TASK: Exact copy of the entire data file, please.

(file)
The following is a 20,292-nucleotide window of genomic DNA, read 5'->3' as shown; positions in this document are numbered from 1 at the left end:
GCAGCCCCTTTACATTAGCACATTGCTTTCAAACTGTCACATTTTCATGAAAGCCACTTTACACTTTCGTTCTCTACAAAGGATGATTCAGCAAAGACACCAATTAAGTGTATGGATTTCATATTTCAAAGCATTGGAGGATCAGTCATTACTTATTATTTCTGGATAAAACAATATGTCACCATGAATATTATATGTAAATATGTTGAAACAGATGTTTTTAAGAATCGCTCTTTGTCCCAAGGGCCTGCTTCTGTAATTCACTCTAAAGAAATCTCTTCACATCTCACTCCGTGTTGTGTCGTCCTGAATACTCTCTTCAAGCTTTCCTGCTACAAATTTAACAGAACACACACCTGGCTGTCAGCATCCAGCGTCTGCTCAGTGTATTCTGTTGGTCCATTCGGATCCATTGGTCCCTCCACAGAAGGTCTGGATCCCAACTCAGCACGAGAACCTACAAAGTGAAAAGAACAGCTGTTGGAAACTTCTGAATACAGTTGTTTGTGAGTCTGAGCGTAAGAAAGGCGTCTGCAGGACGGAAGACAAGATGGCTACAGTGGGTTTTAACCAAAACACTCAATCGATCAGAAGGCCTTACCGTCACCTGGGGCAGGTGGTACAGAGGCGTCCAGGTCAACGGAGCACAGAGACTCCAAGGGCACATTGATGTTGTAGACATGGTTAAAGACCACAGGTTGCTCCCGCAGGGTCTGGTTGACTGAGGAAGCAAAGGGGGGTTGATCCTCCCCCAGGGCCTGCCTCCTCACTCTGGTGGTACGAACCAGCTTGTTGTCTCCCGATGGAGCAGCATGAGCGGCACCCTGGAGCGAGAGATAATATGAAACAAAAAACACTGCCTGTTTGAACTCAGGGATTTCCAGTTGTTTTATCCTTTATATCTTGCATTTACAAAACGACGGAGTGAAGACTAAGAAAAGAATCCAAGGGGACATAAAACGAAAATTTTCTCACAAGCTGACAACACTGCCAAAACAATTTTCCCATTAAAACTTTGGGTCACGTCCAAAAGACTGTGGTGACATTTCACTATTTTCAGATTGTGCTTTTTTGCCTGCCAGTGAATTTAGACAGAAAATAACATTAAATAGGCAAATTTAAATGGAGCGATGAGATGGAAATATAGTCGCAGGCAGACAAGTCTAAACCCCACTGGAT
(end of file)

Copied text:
The following is a 20,292-nucleotide window of genomic DNA, read 5'->3' as shown; positions in this document are numbered from 1 at the left end:
GCAGCCCCTTTACATTAGCACATTGCTTTCAAACTGTCACATTTTCATGAAAGCCACTTTACACTTTCGTTCTCTACAAAGGATGATTCAGCAAAGACACCAATTAAGTGTATGGATTTCATATTTCAAAGCATTGGAGGATCAGTCATTACTTATTATTTCTGGATAAAACAATATGTCACCATGAATATTATATGTAAATATGTTGAAACAGATGTTTTTAAGAATCGCTCTTTGTCCCAAGGGCCTGCTTCTGTAATTCACTCTAAAGAAATCTCTTCACATCTCACTCCGTGTTGTGTCGTCCTGAATACTCTCTTCAAGCTTTCCTGCTACAAATTTAACAGAACACACACCTGGCTGTCAGCATCCAGCGTCTGCTCAGTGTATTCTGTTGGTCCATTCGGATCCATTGGTCCCTCCACAGAAGGTCTGGATCCCAACTCAGCACGAGAACCTACAAAGTGAAAAGAACAGCTGTTGGAAACTTCTGAATACAGTTGTTTGTGAGTCTGAGCGTAAGAAAGGCGTCTGCAGGACGGAAGACAAGATGGCTACAGTGGGTTTTAACCAAAACACTCAATCGATCAGAAGGCCTTACCGTCACCTGGGGCAGGTGGTACAGAGGCGTCCAGGTCAACGGAGCACAGAGACTCCAAGGGCACATTGATGTTGTAGACATGGTTAAAGACCACAGGTTGCTCCCGCAGGGTCTGGTTGACTGAGGAAGCAAAGGGGGGTTGATCCTCCCCCAGGGCCTGCCTCCTCACTCTGGTGGTACGAACCAGCTTGTTGTCTCCCGATGGAGCAGCATGAGCGGCACCCTGGAGCGAGAGATAATATGAAACAAAAAACACTGCCTGTTTGAACTCAGGGATTTCCAGTTGTTTTATCCTTTATATCTTGCATTTACAAAACGACGGAGTGAAGACTAAGAAAAGAATCCAAGGGGACATAAAACGAAAATTTTCTCACAAGCTGACAACACTGCCAAAACAATTTTCCCATTAAAACTTTGGGTCACGTCCAAAAGACTGTGGTGACATTTCACTATTTTCAGATTGTGCTTTTTTGCCTGCCAGTGAATTTAGACAGAAAATAACATTAAATAGGCAAATTTAAATGGAGCGATGAGATGGAAATATAGTCGCAGGCAGACAAGTCTAAACCCCACTGGAT